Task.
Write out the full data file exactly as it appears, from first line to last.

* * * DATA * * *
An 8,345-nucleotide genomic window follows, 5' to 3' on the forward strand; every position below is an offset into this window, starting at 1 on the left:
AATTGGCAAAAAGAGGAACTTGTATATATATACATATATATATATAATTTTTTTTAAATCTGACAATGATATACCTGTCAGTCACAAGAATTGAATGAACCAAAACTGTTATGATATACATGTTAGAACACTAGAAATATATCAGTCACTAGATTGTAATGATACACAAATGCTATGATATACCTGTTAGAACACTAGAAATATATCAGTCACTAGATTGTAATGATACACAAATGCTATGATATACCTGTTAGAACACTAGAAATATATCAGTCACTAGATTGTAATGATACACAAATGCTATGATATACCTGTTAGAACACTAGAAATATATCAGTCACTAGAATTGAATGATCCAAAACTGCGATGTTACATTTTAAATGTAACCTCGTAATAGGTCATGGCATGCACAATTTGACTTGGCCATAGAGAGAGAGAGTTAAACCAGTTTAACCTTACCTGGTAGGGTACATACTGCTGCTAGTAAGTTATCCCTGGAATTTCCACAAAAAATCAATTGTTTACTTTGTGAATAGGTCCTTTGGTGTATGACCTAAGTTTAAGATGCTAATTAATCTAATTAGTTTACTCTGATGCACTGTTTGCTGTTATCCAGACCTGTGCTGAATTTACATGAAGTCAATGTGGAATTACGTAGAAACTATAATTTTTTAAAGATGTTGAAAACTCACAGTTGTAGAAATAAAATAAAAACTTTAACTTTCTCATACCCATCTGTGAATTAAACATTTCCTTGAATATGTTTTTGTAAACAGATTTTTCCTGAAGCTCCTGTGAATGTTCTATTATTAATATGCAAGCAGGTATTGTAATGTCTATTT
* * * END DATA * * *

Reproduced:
An 8,345-nucleotide genomic window follows, 5' to 3' on the forward strand; every position below is an offset into this window, starting at 1 on the left:
AATTGGCAAAAAGAGGAACTTGTATATATATACATATATATATATAATTTTTTTTAAATCTGACAATGATATACCTGTCAGTCACAAGAATTGAATGAACCAAAACTGTTATGATATACATGTTAGAACACTAGAAATATATCAGTCACTAGATTGTAATGATACACAAATGCTATGATATACCTGTTAGAACACTAGAAATATATCAGTCACTAGATTGTAATGATACACAAATGCTATGATATACCTGTTAGAACACTAGAAATATATCAGTCACTAGATTGTAATGATACACAAATGCTATGATATACCTGTTAGAACACTAGAAATATATCAGTCACTAGAATTGAATGATCCAAAACTGCGATGTTACATTTTAAATGTAACCTCGTAATAGGTCATGGCATGCACAATTTGACTTGGCCATAGAGAGAGAGAGTTAAACCAGTTTAACCTTACCTGGTAGGGTACATACTGCTGCTAGTAAGTTATCCCTGGAATTTCCACAAAAAATCAATTGTTTACTTTGTGAATAGGTCCTTTGGTGTATGACCTAAGTTTAAGATGCTAATTAATCTAATTAGTTTACTCTGATGCACTGTTTGCTGTTATCCAGACCTGTGCTGAATTTACATGAAGTCAATGTGGAATTACGTAGAAACTATAATTTTTTAAAGATGTTGAAAACTCACAGTTGTAGAAATAAAATAAAAACTTTAACTTTCTCATACCCATCTGTGAATTAAACATTTCCTTGAATATGTTTTTGTAAACAGATTTTTCCTGAAGCTCCTGTGAATGTTCTATTATTAATATGCAAGCAGGTATTGTAATGTCTATTT